o Expects individuals to understand how to create good outcomes via corporate culture, conduct risk management and product design

o Annual report to Government / Parliament
o Oversight board
o Independent reviews on efficiency / effectiveness
o Report to HM Treasury of regulatory failure FCA’s fault

•Consumer engagement
o Better understanding of consumers
o Better engagement with them
o Research

•Transparency and Disclosure
o 4 Statutory Panels
o Consults prior to making rules
o Publishes views on markets
o Discloses where necessary, but not if it would be against its own objectives / UK/EU law


Prudential supervision

Where the FCA is responsible for the prudential regulation as well as the conduct regulation of a firm, that firm will be placed in one of three categories:
•P1 – for firms whose failure would be expected to cause significant harm to customers and markets
•P2 – for firms whose failure would still cause harm, but the harm could be more easily dealt with
•P3 – for firms whose failure would not cause significant harm

A firm’s category will determine the level of prudential supervision. P1 firms will be subject to periodic capital and liquidity assessments every 24 months, P2 firms every 48 months. P3 firms will be supervised on a reactive basis only.


Compliance Monitoring

•The FCA operates as reactive and proactive regulator through monitoring procedures and regular inspection visits
•FCA receive regular flow of information via e.g. complaints statistics, auditor statements

•FCA enforcement officers check compliance systems, typically review:
o Business operations
o Personnel matters
o Customer matters

•FCA produce a report at end of visit detailing any remedial action
•Can also ‘mystery shop’
•Firm requires internal approved person (CF10) / senior manager (SM16) responsible for Compliance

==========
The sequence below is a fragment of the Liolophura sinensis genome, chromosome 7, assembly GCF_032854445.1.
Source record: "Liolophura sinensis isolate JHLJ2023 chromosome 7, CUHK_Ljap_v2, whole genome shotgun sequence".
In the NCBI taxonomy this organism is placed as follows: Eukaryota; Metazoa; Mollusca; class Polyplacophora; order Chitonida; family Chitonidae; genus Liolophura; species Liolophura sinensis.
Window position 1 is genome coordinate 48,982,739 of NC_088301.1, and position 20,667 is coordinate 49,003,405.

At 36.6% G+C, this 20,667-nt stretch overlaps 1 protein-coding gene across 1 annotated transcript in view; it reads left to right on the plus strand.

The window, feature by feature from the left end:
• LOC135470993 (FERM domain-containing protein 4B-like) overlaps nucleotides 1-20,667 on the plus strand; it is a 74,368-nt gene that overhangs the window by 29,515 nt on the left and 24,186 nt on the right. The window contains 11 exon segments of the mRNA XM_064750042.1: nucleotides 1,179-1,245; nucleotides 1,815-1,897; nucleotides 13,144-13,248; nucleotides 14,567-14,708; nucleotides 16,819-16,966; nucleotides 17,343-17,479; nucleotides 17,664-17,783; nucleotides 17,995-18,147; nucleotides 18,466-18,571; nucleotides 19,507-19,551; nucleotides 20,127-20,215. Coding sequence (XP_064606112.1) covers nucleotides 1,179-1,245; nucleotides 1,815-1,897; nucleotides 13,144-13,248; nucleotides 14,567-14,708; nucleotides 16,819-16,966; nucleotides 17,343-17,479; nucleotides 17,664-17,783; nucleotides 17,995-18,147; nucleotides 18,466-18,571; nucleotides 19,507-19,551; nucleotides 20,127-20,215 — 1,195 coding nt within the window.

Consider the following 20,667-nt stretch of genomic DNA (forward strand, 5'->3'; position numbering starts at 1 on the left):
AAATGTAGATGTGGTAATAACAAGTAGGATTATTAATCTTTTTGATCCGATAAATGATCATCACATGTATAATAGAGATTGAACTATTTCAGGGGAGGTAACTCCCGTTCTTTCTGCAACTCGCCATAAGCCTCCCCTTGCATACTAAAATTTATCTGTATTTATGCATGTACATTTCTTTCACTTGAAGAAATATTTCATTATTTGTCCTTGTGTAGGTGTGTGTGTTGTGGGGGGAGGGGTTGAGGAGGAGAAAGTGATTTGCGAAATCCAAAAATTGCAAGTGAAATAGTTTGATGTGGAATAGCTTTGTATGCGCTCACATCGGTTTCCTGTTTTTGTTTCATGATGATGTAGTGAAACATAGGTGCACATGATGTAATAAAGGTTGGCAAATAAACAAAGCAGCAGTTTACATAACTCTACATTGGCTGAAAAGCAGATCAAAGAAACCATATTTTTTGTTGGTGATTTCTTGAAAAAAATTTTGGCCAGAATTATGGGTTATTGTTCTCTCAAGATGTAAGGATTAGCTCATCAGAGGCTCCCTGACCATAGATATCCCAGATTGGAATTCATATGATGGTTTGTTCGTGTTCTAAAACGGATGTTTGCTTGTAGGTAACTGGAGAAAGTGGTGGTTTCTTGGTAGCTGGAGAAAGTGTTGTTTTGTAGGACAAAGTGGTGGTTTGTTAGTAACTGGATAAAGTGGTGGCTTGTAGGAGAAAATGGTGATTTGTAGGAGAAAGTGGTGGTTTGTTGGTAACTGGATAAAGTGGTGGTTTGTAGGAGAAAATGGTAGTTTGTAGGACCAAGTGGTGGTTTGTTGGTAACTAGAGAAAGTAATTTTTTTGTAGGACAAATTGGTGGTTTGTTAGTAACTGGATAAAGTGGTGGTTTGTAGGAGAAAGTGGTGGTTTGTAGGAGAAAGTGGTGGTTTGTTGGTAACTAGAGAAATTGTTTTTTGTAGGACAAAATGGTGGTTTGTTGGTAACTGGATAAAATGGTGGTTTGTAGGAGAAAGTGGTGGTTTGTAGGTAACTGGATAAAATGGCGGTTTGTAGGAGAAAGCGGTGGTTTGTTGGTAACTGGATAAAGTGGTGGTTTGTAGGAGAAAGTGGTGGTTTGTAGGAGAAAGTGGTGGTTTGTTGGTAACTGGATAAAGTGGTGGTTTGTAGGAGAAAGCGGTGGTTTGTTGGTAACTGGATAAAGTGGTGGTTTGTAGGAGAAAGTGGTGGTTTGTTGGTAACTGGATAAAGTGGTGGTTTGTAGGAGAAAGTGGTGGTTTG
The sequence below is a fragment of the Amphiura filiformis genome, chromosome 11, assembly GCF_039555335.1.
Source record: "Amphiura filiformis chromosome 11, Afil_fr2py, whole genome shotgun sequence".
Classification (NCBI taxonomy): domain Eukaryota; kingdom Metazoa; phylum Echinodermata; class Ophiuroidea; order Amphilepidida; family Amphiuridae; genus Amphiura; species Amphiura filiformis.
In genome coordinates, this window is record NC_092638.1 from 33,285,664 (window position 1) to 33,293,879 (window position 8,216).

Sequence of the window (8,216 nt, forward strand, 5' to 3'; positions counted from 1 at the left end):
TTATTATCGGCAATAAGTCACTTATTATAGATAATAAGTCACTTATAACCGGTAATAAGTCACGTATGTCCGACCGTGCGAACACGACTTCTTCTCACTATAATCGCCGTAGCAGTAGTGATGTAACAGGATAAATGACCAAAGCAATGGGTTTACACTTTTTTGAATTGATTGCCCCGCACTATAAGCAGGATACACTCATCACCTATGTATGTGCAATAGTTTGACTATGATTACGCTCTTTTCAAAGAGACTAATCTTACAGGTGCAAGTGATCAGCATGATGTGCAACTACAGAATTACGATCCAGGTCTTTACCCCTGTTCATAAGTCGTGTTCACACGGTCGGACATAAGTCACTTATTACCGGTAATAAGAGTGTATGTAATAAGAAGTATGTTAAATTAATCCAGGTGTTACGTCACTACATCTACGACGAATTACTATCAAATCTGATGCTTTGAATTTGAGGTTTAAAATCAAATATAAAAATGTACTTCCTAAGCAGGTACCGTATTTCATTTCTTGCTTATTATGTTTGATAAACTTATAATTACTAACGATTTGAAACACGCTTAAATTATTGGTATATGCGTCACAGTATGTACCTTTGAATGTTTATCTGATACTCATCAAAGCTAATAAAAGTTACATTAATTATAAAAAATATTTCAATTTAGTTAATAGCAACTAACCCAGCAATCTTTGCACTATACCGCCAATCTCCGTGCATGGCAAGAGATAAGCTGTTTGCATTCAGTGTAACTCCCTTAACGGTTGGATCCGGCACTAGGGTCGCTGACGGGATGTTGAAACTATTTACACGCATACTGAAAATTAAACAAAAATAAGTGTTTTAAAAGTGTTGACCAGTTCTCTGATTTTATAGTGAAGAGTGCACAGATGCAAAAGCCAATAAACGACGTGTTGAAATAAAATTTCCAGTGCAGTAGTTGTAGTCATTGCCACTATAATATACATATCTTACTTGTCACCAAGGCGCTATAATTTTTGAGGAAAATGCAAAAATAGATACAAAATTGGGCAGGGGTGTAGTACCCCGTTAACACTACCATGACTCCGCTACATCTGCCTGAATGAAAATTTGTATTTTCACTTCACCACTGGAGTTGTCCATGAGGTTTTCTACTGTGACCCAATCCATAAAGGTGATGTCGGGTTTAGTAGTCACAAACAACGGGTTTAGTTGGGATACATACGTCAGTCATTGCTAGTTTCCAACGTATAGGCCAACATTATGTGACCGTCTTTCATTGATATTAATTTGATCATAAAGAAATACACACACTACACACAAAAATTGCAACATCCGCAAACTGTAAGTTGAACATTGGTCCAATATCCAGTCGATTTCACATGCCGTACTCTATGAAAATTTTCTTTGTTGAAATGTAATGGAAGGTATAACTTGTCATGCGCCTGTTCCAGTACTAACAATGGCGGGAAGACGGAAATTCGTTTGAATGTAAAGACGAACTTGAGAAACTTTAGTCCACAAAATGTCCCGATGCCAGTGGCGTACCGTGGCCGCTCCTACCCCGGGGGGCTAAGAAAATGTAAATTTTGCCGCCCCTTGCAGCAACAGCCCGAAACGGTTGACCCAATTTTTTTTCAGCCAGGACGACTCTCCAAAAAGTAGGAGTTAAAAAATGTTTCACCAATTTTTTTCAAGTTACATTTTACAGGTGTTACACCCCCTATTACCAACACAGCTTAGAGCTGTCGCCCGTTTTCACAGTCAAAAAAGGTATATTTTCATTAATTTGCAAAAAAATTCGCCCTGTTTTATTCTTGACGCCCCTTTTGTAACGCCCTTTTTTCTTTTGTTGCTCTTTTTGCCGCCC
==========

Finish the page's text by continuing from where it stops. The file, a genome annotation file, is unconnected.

•Failure to monitor could lead to disciplinary action by FCA, unwelcome publicity, decline in business


PRA Supervision

•Prudential supervisor for banks & building societies, credit unions, insurers, investment managers
•Firms placed on one of 5 categories and supervision determined by category
•‘Proximity to failure’ used to focus resources
•Proactive intervention framework helps identify and respond to risk
•Large complex firms detailed supervision with named supervisor, small firms reviewed occasionally


International financial stability

•Financial Stability Board (FSB) promotes global financial stability
•Coordinates development and implementation of financial sector policies (including regulatory & supervisory)


UK financial stability

•Statutory objective of BoE, achieved via PRA
•FCA must have and review financial stability strategy
•Must also consider impact of international events


Financial Strength of Regulated Firms

•Principle 4 – firms must maintain adequate financial resources
•Capital resources must be assessed by firm at least annually and meet minimum levels
•FCA and PRA monitor the financial strength of their regulated firms, particularly:
o Banks
o Building societies
o Friendly societies
o Insurance companies
o Fund managers


Free Asset Ratio (FAR)

•Important measure for life offices
•Surplus assets over value of liabilities (expressed as percentage of total assets)



•Produced by rating agencies


Internal Compliance Monitoring

•Approved person holding Compliance Oversight function